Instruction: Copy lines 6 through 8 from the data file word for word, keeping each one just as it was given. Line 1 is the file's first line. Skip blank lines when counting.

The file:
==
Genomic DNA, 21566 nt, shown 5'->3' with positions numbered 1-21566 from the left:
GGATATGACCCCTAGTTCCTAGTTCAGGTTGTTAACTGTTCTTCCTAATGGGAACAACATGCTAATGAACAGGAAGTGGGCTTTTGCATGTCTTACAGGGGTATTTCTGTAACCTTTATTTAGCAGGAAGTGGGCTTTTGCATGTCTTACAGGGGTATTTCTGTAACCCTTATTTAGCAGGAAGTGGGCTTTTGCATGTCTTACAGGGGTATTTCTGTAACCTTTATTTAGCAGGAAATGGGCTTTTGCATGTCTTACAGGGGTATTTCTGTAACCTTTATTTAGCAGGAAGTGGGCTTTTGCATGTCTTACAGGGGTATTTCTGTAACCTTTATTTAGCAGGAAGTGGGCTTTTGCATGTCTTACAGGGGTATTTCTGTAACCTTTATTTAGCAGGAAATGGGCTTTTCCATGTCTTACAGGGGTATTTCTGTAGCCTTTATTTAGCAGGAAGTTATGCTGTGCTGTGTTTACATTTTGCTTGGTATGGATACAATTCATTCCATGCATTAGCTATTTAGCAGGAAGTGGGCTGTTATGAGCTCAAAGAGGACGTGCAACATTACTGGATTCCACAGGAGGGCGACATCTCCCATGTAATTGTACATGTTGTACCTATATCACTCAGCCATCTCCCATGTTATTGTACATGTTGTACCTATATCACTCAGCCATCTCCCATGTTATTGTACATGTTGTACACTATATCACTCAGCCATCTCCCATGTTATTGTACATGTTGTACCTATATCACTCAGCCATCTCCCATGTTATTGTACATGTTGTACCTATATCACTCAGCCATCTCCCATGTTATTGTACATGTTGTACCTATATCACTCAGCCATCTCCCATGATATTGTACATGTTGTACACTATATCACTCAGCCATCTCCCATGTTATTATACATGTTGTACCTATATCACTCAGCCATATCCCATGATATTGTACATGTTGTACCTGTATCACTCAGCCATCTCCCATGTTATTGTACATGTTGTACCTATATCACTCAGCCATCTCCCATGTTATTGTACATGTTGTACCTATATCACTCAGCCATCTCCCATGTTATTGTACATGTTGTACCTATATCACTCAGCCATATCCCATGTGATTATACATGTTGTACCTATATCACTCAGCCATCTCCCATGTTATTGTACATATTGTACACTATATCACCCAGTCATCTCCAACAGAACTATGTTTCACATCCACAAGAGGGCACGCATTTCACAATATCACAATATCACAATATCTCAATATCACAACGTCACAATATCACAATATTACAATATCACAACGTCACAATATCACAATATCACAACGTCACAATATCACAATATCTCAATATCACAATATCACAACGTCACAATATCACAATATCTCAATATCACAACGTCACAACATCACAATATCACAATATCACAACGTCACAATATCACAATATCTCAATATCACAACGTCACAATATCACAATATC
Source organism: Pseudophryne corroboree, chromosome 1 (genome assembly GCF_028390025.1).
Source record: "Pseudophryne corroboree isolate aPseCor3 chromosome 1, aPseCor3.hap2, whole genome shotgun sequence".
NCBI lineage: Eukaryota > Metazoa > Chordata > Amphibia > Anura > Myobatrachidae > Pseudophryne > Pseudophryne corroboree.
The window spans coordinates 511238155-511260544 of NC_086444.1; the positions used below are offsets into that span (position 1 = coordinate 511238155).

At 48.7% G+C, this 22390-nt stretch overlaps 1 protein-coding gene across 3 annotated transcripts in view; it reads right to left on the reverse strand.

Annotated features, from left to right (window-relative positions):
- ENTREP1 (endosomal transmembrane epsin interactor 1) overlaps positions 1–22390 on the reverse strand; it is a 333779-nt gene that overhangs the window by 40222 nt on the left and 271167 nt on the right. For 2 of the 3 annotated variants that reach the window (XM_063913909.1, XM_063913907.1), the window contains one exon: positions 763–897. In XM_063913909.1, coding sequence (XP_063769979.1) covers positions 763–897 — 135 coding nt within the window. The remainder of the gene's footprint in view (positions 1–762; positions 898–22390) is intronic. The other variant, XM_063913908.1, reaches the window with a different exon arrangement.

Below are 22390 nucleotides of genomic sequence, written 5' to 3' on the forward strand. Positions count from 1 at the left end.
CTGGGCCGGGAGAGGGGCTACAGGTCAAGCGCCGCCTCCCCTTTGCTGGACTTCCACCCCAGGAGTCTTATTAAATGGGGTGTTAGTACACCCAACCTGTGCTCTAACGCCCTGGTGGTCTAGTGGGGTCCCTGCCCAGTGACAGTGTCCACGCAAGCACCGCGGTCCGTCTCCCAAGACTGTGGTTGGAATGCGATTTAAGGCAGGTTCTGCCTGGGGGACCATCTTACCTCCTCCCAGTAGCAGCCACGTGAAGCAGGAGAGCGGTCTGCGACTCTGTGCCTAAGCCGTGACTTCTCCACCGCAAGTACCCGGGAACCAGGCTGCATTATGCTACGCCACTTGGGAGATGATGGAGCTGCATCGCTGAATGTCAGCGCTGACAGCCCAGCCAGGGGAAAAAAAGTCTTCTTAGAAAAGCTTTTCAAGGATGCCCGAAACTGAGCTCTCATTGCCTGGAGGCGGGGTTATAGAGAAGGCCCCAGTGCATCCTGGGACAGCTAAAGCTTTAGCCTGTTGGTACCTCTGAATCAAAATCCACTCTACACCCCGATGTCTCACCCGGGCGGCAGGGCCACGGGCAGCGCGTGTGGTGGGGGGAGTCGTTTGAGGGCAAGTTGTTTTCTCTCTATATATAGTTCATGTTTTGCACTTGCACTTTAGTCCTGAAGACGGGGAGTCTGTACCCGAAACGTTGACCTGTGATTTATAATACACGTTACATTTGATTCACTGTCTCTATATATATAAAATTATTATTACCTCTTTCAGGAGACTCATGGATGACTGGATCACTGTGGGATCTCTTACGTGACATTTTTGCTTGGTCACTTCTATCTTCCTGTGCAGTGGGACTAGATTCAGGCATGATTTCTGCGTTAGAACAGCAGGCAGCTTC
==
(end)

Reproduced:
The window spans coordinates 511238155-511260544 of NC_086444.1; the positions used below are offsets into that span (position 1 = coordinate 511238155).

At 48.7% G+C, this 22390-nt stretch overlaps 1 protein-coding gene across 3 annotated transcripts in view; it reads right to left on the reverse strand.

Annotated features, from left to right (window-relative positions):